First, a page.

Terumah — Offerings
January 31, 2014 § 1 Comment
“They shall make Me a sanctuary that I might dwell among them.”
In our Torah portion this week, when it says, “They shall make Me a sanctuary that I might dwell among them,” the word for ‘sanctuary’ in Hebrew is ‘Mikdash’. Holy place. What is holy is what is set aside, the special place.
In other words, in the midst of a series of instructions about architecture, God tells the Israelites that they should make a structure – some sort of moveable Temple structure – that allows them to encounter God’s presence while they are encamped in the desert wilderness. It is a place set apart, yet also ‘among them.’
Not surprisingly, this pithy instruction is one that finds its way into synagogue architecture, written in fancy letters, scrolled across an ark or a foundation wall: ‘They shall make Me a sanctuary that I might dwell among them.’ It’s a reminder of what we are here for, why we have come to this place: is this not the very house of God?
Yet in Hebrew, that’s not what we call it. In Hebrew, the synagogue is a Beit Knesset – a house of meeting – or a Beit Midrash – a house of learning – or a Beit Tefillah – a house of prayer. We don’t normally say Beit Adonai – House of God. My congregation’s name, for example, is Beit Yisrael – house of Israel, in the sense of ‘the people of Israel.’ It’s the place where Jews belong.
Why is that? I suspect that it’s because God is not our only reason to be here. We are here to pray together, of course, but also to encounter each other and to learn from each other as well.
Sometimes I am asked: ‘Is it necessary to believe in God to participate in congregational life? Can you join the Temple, for example, if you don’t believe in God?’ Sometimes it is phrased as a statement: ‘I don’t participate because I don’t believe.’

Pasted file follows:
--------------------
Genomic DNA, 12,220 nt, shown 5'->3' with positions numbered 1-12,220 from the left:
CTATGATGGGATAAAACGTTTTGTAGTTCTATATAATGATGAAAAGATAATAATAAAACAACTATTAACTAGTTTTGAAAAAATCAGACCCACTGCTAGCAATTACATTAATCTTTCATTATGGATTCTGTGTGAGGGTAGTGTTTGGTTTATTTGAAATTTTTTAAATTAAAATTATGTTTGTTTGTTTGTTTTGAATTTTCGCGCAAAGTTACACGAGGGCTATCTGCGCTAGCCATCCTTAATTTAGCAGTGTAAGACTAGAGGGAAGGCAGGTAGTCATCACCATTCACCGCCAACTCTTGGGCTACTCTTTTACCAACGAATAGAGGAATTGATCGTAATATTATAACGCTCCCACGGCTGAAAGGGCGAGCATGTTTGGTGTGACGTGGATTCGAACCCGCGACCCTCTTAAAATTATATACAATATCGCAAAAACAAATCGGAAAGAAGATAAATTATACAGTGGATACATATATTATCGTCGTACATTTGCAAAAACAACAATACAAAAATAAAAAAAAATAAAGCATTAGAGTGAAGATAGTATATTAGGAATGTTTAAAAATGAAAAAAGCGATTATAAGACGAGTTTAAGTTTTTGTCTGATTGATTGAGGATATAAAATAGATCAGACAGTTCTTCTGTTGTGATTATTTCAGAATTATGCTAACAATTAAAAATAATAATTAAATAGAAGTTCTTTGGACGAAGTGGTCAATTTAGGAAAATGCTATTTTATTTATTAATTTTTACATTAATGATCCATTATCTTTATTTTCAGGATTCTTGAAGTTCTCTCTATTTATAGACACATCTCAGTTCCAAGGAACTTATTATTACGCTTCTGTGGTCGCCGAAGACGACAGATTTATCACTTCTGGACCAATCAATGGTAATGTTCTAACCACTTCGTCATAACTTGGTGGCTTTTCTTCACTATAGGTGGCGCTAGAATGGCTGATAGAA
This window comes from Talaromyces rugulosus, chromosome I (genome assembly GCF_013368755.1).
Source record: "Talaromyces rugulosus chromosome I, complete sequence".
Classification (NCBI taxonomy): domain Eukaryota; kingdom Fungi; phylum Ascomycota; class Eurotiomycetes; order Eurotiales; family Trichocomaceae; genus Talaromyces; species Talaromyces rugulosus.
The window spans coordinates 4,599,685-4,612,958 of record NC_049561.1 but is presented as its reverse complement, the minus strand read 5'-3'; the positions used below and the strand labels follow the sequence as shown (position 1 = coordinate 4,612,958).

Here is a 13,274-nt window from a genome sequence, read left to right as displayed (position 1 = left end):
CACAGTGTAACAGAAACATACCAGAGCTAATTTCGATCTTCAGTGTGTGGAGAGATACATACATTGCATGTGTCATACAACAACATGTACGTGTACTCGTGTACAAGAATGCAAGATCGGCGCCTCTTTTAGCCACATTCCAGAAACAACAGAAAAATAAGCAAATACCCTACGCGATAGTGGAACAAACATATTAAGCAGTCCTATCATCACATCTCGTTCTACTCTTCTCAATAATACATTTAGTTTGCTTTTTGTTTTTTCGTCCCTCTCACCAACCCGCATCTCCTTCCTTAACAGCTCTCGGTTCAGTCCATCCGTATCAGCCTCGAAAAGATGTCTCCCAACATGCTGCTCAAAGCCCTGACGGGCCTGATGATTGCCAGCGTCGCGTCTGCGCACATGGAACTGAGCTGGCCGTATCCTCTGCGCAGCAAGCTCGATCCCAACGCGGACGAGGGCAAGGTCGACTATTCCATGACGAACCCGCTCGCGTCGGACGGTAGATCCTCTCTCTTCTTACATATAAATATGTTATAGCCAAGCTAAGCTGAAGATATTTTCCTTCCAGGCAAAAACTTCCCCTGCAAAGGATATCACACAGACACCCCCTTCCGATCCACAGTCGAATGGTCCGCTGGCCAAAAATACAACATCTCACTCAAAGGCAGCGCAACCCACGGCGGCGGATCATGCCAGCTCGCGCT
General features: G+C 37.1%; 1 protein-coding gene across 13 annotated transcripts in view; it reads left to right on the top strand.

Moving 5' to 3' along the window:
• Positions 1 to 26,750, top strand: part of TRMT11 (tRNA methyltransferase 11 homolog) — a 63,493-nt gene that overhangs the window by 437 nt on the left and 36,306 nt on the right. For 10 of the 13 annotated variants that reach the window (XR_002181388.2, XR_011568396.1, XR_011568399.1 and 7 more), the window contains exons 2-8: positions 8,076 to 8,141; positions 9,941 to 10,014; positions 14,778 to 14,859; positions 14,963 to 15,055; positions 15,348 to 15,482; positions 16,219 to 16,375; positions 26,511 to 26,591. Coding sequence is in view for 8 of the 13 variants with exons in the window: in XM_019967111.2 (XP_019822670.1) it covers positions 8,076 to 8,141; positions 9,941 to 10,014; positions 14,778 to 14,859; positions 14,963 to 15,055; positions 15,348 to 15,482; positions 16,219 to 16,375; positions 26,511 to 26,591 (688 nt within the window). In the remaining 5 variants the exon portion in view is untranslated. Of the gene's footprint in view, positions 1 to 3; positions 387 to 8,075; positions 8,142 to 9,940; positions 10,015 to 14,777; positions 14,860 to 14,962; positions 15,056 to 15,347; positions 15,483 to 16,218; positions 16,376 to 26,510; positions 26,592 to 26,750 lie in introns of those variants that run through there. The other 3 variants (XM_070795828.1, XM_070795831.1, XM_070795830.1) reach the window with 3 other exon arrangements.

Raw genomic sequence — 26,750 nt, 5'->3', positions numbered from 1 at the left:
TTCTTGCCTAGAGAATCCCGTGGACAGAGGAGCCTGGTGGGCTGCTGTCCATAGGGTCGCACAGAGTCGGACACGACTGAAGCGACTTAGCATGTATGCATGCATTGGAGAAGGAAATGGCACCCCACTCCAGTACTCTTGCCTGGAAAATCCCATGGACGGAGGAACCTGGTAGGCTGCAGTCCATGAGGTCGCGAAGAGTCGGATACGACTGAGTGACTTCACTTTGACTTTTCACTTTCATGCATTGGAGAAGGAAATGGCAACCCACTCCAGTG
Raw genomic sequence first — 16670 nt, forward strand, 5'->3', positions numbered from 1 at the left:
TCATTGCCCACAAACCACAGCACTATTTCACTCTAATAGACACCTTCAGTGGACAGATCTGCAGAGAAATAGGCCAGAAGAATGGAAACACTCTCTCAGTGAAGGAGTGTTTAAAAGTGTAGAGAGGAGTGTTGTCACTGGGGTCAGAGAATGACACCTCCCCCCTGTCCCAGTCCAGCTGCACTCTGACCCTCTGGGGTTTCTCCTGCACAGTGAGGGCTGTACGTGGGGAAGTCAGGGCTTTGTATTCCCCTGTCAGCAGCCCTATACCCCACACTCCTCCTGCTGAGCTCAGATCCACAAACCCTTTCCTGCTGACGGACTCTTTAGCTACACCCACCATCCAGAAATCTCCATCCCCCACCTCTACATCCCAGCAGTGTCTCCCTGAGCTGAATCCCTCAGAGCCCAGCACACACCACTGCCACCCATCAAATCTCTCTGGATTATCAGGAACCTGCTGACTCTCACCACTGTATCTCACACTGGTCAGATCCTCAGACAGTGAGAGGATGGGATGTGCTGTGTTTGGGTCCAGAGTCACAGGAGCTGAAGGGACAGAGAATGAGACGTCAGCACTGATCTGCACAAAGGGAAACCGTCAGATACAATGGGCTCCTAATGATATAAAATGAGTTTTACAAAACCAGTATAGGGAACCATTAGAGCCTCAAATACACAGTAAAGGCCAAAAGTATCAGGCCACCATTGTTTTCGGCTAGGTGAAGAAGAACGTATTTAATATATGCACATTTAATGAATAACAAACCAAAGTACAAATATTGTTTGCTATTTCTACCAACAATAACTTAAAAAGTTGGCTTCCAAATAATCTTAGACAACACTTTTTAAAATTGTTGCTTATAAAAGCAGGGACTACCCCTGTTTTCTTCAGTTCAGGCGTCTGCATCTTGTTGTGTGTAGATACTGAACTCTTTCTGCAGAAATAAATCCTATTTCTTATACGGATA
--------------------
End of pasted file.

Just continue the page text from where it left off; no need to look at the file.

That’s fine, I say, come anyway.
You might think that I say ‘it’s okay’ because I am an easy-going sort by nature. You might think that it’s my personality, my outlook, my approach to welcome everyone regardless of belief.
But it is actually a profoundly Jewish point of view.
Whenever I teach Introduction to Judaism, the students are always a bit surprised when I explain that it is entirely possible to be a Jewish atheist. The reason for their surprise lies in the fact that we live in a Christian culture, where religion is defined as ‘belief in God.’ If you do not believe in God, then you are not religious. That is the Christian view.
Judaism is a more complicated subject. Defined in Christian terms, it might not make sense: by all means, we say, participate if you don’t believe in God.
Judaism is much more than a belief in God.
The word ‘Torah,’ for example, is often translated as ‘laws.’ But it is not a particularly helpful translation. Its root does not mean ‘law’ – rather, its root is the same one as the word ‘horim’ – ‘parents.’ Torah is your inheritance, your culture, your ethnicity, and your religion. Torah is what you get from your parents – the stories and the rules, the preferences and the traits that shape you. Torah is what your family teaches you, and what you take into the world with you.